Dietary Counseling and Consultations

Eat for Health

Eggs’ Are They Good For You?

Published July 29th, 2013 in Eat for Health

by Tammera J. Karr, PhD, BCIH, BCHN, Certified Gluten Practitioner

Eggs are one of those foods we have been eating forever… eggs Benedict, deviled eggs, egg salad, boiled, fried, scrambled and poached eggs; yet modern times have put the health benefits of eggs into question. Recently NPR posted a story about the color of eggs here in the United States verses other countries.

While the story did little to encourage individuals to eat farm eggs, it did remind me of my 4-H days with poultry and the conversations over feed, and commercial egg production. Yes it is true eggs get their dull or bright color from the feed given or available to the birds, corn and wheat being the primary grains fed to farm birds add a more yellow coloring to the yokes. But as hard as some might want to believe it chickens are far from vegetarian. I have always found it interesting that poultry is allowed in strict Jewish diets – after all, they break most of the dietary guidelines for food animals and so do ducks and geese.

Chickens prefer a good juicy bug to grain, and they love baby grass. It is these foods that add to the value of eggs in out diet. Yes they gobble up the seeds, but what they really want is found in a three day old cow pie or compost pile. And just like cows their digestive systems were not setup to live solely on grain. Everything an animal eats becomes part of their flesh and DNA – that means if you are allergic to wheat, corn or soy – eating foods fed these grains could illicit an allergic or inflammatory response from your immune system, leading to chronic illness.

In the case of eggs here is a example for you: I have a client who is 57, they have a violent reaction to corn and dairy. Now most commercial milk comes from cows fed corn….hum Also when this client eats store eggs regardless of whether they are cage free, organic or commercial, within an hour – gas, cramping and diarrhea result. Once again the food trail leads me back to – the poultry was fed corn and wheat with soy…hummmm When this client eats true free range eggs fed only cracked peas and whatever they can find on their own, there is no distress. Are you seeing the connection here?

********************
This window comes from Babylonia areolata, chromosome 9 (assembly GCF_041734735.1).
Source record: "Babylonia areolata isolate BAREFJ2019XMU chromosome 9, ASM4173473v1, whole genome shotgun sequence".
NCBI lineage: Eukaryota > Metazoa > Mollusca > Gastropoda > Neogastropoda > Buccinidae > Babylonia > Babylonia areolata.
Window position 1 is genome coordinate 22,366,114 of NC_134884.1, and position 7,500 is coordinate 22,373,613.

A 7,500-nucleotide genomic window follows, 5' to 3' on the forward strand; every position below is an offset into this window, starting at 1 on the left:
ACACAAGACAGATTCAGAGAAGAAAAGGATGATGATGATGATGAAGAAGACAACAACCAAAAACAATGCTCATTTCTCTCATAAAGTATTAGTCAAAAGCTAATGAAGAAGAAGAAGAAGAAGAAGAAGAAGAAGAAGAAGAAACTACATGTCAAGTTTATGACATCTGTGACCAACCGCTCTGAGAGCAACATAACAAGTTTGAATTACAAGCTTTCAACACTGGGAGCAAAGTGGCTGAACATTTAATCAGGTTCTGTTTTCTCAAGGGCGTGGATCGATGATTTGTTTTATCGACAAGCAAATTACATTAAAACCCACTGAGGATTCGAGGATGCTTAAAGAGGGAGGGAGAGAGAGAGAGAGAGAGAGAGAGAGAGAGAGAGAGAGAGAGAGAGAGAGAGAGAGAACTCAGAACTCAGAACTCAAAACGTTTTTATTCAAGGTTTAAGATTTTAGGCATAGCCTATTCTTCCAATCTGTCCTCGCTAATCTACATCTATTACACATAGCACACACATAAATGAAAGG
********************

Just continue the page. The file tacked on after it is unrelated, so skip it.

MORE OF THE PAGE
It isn’t just about what we eat, but also about what is eaten by what we eat, that has an effect on our health. The same applies to our soils and vegetables, fruits and fish. I can just hear the salmon at the local pub calling out for those roasted soybeans can’t you?

Next, we run into the fairy world of medical myth. For years doctors have told clients to stop eating eggs because they are high in cholesterol. They lead to heart disease and so-on and so-forth the fairy tale goes…..

On July 19, 2013 a study was released and published that would make my great grandmother smack her forehead — mostly because to her it was common sense eggs were good for a growing child. Headline reads – Eating Eggs Is Not Linked to High Cholesterol in Adolescents, Study Suggests. “Although in the late 20th century it was maintained that eating more than two eggs a week could increase cholesterol, in recent years experts have begun to refute this myth. Now, a new study has found that eating more eggs is not associated with higher serum cholesterol in adolescents, regardless of how much physical activity they do.” And guess what it is the same for adult too.

There is more; let’s look at information from Dr. Niva Shapira of Tel Aviv University’s School of Health Professions study published Aug. 2, 2011, she says eggs are not created equal. “Eggs high in omega-6 fatty acids heighten cholesterol’s tendency to oxidize, which forms dangerous plaque in arteries. Dr. Shapira’s research shows eggs laid by hens with healthier feed can lessen oxidation of LDL (low density lipoprotein), the body’s “bad cholesterol.”

But healthier eggs cost more, Dr. Shapira says. The price of chicken feed varies from region to region, and in many areas, feed containing products high in omega-6 fatty acids, such as wheat, corn or maize, soy, and their oils, are much cheaper for egg producers to purchase.”

So the bottom line – buy from the farmers market or a local farmer, look them in the eye and ask if they are feeding commercial egg maker or do their birds free range. I know my egg producer by name and sight, they live in our community, and I know they depend on the quality of the food they produce just like I do for health.

To Fresh Foods Your Good Health

Category: Eat for Health